Ruapehu skifield pricing

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  • #13017 Reply

    I sent a message to RAL asking about the likely pricing if they buy Turoa.

    Here is their response:

    Thanks for your response. Pricing for next year will be:
    1) If we dont buy Turoa, Season Passes will be at $199 per adult, same as
    this year.
    2) If we do buy Turoa Season Passes will be at between $239 and $249 per
    adult. This pass will allow you to ski both ski areas.
    3) Adult All Lift Day passes will stay the same price but the lift pass
    will allow you to ski or board at both Whakapapa and Turoa. You get 1100
    hectares of ski area for the same price (Whakapapa and Turoa are 550
    hectares each in size and you would pay $108 at present to ski both.) The
    guided traverse on skis or boards will allow you to pass from one ski area
    to the other freely during the day – at no extra cost. You can park your
    car at Whakapapa, ski or board Whakapapa and Turoa in that day and then back
    to your car at the end of the day. In the South Island you will pay around
    $60/day to ski only 20%, or less in some cases, of the terrain that we are
    offering for $54.

    Hope you think this pricing is acceptable.

    The above initiatives gives some indication of the thinking of the
    management at Whakapapa. This thinking has created the culture of Ruapehu
    Alpine Lifts Ltd that has been in place since 1953 and before.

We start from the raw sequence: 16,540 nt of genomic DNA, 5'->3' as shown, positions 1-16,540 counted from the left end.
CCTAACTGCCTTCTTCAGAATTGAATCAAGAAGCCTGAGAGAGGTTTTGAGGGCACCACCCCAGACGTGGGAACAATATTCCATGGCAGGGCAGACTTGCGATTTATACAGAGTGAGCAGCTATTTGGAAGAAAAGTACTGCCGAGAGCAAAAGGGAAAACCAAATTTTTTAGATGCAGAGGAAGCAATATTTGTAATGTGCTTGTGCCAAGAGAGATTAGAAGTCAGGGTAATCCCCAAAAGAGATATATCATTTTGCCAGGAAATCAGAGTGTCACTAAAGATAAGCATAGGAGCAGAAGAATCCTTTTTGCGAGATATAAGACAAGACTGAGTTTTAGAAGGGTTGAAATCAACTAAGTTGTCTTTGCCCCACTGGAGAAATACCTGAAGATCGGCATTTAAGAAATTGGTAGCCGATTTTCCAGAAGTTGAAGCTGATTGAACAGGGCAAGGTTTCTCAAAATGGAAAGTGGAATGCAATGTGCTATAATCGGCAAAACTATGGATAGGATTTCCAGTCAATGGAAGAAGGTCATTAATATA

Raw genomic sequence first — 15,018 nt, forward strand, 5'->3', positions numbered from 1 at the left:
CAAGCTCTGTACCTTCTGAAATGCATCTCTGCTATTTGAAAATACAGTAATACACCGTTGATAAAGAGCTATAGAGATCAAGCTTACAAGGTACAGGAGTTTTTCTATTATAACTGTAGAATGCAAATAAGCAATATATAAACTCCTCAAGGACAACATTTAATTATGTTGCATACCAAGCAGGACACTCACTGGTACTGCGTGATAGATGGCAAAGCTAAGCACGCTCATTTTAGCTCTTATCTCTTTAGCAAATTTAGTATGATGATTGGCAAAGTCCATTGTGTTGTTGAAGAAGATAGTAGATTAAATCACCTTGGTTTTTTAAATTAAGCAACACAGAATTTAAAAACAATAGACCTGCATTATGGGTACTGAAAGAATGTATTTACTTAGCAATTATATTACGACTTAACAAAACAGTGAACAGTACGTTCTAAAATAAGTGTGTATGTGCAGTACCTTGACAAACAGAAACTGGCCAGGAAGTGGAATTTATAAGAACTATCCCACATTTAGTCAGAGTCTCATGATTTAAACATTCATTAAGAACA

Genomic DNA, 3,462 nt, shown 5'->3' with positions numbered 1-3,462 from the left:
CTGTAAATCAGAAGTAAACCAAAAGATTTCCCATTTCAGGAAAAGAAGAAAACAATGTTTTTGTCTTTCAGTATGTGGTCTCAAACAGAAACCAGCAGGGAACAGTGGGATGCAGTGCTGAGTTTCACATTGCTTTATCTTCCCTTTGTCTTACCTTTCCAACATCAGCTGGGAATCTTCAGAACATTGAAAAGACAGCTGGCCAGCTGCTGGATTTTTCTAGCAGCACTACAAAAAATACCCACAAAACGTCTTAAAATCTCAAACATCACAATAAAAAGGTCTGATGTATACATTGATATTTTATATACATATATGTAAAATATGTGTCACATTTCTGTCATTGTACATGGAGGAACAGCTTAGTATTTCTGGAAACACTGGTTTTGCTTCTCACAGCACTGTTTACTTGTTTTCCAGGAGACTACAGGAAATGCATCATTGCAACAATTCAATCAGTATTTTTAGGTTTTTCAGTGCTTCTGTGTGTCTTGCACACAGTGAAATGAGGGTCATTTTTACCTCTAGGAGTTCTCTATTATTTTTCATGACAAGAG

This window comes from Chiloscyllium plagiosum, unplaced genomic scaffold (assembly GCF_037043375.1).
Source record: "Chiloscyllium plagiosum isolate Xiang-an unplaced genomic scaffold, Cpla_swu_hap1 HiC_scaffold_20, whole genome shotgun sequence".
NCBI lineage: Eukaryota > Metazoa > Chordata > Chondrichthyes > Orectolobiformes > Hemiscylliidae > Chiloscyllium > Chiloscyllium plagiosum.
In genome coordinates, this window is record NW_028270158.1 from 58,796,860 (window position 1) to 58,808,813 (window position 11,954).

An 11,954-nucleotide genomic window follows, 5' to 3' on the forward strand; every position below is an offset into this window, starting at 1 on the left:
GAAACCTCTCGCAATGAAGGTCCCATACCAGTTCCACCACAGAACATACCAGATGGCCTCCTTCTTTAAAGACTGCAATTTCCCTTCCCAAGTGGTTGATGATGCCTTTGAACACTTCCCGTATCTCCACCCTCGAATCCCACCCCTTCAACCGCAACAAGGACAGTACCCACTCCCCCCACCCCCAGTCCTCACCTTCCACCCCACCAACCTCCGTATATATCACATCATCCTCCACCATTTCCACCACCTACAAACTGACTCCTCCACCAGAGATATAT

Debbie Thomson

    #16960 Reply
    Toby Regan

    This is the proposed submission that we have written on behalf of the club, keen to have any feedback from other memebers.

    We have read the Commerce Commissions document on the Whkapapa ? Turoa buy out, some seventy odd pages of wordy debate, and would like to submit the Wellington Tramping and Mountain Club (being an interested party) do not support the one mountain ski field proposal as detailed in the discussion document.

    While in the beginning our initial thoughts where that the whole idea was a great one and that the benefits would be enormous and wide-ranging. After reading the discussion document we began to ask a lot of questions about why some of these proposed benefits haven’t been done already.

    We can see few benefits to the merger, these mostly consisted of trimming management and some property assets. The risks however in creating a single north island monopoly with little hope of any future competition would be great.

    There no real reason why the two fields owned separately can not work together on Joint Mountain pass, cross mountain tracks and round mountain road transport.

    What also concerns us is the thought of 20 years ago when RAL was the only real player in the game, facilities were poor (admitted by the company) pricing had no competitive pressures and service was non-existent. While I do not see this happening in the immediate future, there is a real and significant risk of this occurring, to some degree, in the future if the two fields merged.

    We do not support the proposed merger, as it may in the long run be detrimental to skiing in the North Island.

    Toby Regan
    Snow Sports Facilitator
    Wellington Tramping and Mountain Club

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